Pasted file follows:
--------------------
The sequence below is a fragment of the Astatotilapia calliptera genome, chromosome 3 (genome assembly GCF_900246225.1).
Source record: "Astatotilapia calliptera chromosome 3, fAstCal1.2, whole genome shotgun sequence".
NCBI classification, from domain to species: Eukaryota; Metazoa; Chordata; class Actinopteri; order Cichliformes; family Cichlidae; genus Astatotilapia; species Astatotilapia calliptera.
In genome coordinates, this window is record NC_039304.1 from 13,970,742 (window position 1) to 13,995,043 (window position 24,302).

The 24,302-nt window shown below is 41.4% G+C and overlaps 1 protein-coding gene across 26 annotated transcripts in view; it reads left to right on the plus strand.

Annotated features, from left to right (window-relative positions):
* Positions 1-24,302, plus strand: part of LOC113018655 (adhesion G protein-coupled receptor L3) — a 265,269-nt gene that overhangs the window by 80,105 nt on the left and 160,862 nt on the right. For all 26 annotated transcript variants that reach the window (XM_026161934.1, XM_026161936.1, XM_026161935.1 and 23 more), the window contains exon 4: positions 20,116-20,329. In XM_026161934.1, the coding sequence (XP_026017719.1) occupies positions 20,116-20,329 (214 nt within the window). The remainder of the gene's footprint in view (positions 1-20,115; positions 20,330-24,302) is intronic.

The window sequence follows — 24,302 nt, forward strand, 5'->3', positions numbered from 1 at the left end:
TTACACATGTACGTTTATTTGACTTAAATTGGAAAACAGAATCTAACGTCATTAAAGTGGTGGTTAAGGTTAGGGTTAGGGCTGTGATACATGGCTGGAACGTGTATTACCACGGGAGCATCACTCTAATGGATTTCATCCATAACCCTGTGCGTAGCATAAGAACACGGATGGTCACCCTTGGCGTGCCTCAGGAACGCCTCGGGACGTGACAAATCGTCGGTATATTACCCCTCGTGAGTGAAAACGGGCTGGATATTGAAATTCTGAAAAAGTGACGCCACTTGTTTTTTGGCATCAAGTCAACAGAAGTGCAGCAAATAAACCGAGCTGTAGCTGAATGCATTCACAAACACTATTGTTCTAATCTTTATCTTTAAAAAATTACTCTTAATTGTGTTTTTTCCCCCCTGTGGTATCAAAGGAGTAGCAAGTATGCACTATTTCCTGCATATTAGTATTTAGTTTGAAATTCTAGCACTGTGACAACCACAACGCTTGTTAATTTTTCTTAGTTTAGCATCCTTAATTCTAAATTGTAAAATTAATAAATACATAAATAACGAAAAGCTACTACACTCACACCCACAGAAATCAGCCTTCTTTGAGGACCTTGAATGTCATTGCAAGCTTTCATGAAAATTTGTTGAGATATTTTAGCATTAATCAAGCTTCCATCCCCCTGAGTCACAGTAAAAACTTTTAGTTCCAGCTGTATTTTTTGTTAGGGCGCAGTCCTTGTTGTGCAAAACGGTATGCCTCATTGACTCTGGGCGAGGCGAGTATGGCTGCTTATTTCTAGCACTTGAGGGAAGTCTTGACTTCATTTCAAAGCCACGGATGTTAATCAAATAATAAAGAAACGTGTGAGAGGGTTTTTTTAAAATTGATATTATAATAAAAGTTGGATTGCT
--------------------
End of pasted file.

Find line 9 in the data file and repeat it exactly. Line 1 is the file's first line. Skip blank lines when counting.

TTACACATGTACGTTTATTTGACTTAAATTGGAAAACAGAATCTAACGTCATTAAAGTGGTGGTTAAGGTTAGGGTTAGGGCTGTGATACATGGCTGGAACGTGTATTACCACGGGAGCATCACTCTAATGGATTTCATCCATAACCCTGTGCGTAGCATAAGAACACGGATGGTCACCCTTGGCGTGCCTCAGGAACGCCTCGGGACGTGACAAATCGTCGGTATATTACCCCTCGTGAGTGAAAACGGGCTGGATATTGAAATTCTGAAAAAGTGACGCCACTTGTTTTTTGGCATCAAGTCAACAGAAGTGCAGCAAATAAACCGAGCTGTAGCTGAATGCATTCACAAACACTATTGTTCTAATCTTTATCTTTAAAAAATTACTCTTAATTGTGTTTTTTCCCCCCTGTGGTATCAAAGGAGTAGCAAGTATGCACTATTTCCTGCATATTAGTATTTAGTTTGAAATTCTAGCACTGTGACAACCACAACGCTTGTTAATTTTTCTTAGTTTAGCATCCTTAATTCTAAATTGTAAAATTAATAAATACATAAATAACGAAAAGCTACTACACTCACACCCACAGAAATCAGCCTTCTTTGAGGACCTTGAATGTCATTGCAAGCTTTCATGAAAATTTGTTGAGATATTTTAGCATTAATCAAGCTTCCATCCCCCTGAGTCACAGTAAAAACTTTTAGTTCCAGCTGTATTTTTTGTTAGGGCGCAGTCCTTGTTGTGCAAAACGGTATGCCTCATTGACTCTGGGCGAGGCGAGTATGGCTGCTTATTTCTAGCACTTGAGGGAAGTCTTGACTTCATTTCAAAGCCACGGATGTTAATCAAATAATAAAGAAACGTGTGAGAGGGTTTTTTTAAAATTGATATTATAATAAAAGTTGGATTGCT